The Question Is Why?
Why do we persist in watching the 17 episode ordeal of the Prisoner? Why do we put ourselves through it all repeatedly, over and over again? Perhaps through some perverse enjoyment, safe in the knowledge that once an episode is over, we can return to the relative safety of the real world.
Perverse enjoyment did I write? Well perhaps that's right. After all there we sit, watching a man, a prisoner such as No.6 being put through a series of ordeals, waiting for him to attempt to escape, but knowing full well that escape is not possible. Oh the anticipation we enjoy with ‘The Chimes of Big Ben’ for example, as time draws ever closer to the hour of eight, when Big Ben will strike the hour upon which No.6 will realise that he has been tricked. That he has not escaped the village at all. And again with ‘Many Happy Returns,’ the viewer knows full well that despite his having escaped the Village, having been allowed to escape the Village, that he will soon be returned there. We watch with excited anticipation as No.6, dangling at the end of a parachute struggles to slow his descent to the beach below. And in ‘Fall Out,’ the Prisoner has finally escaped the Village, only to discover that he's just as much a prisoner at the end as he was at the beginning!
Except in the Prisoner end is his beginning, and in that knowledge we subliminally want No.6 to remain incarcerated in the Village. The viewer actually enjoys watching his confinement, sharing with grim fascination, the various ordeals of No.6's inquisition, and confinement in the Village. In short we don't want the Prisoner known as No.6 to escape. Should he do so, then the perverse enjoyment which the viewer extracts from the Prisoner's confinement, the experiments used against him, and the dangerous situations he is both physically and mentally put in, are no longer open to us - the viewers perverse pleasure cut short.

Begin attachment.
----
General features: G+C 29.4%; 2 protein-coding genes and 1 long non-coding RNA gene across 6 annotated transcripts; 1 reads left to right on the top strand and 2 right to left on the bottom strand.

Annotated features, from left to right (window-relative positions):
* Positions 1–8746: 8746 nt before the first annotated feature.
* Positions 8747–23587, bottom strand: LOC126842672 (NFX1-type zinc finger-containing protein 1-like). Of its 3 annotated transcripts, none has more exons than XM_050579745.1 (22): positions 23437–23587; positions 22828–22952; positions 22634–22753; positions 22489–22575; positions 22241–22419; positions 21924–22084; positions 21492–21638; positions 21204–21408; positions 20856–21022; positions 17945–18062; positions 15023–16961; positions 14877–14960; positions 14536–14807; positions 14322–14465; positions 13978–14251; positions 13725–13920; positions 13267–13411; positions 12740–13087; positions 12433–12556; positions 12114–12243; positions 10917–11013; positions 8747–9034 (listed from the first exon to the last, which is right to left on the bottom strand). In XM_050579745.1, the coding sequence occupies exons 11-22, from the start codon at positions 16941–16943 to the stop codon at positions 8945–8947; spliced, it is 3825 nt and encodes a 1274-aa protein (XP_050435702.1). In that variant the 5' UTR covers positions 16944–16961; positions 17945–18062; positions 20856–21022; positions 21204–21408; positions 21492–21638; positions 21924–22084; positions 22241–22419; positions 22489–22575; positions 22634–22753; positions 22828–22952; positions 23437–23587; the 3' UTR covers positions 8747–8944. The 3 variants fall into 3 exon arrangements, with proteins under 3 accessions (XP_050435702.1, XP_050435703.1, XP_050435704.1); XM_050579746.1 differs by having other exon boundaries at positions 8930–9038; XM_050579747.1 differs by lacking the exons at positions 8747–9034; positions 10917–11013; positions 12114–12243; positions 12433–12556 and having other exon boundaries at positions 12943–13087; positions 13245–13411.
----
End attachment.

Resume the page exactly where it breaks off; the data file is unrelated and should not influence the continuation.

In the prisoners escape, our pleasure is lost, and so are we.
Nadia Rokovsky, or whoever she is, is just as believable, and as capable as John Drake, and just as deceptive.
Nadia must surely have been briefed as to her mission and character, and prepared as to the community, and the village itself, being seconded the way she was. But no amount of preparation could prepare Nadia for her encounter with the white membranic Village Guardian. Because Rover does not distinguish between citizens of the village, and planted agents within that community.
The encounter must have been quite terrifying, and then of course Nadia faced an interrogation session. But of course there was no danger of her being electrocuted by the current of electricity running through the floor of the interrogation room. Yet having said that there was more than a touch of urgency as he shouted the order "Switch off, switch off." So the floor of the interrogation room really was electrified!
Nadia, or whoever she was, had put her life in No.2's hands. A brave woman, for whichever side she was on.
Which Could Sum-Up The General Public's View Of McGoohan & the Prisoner
"The committee are intrigued with your abstract but they're mystified... could you spare a minute to give them a word?"
And the committee member's comment echoes the thoughts of the television viewer.
"We're not quite sure what it means."
Be seeing you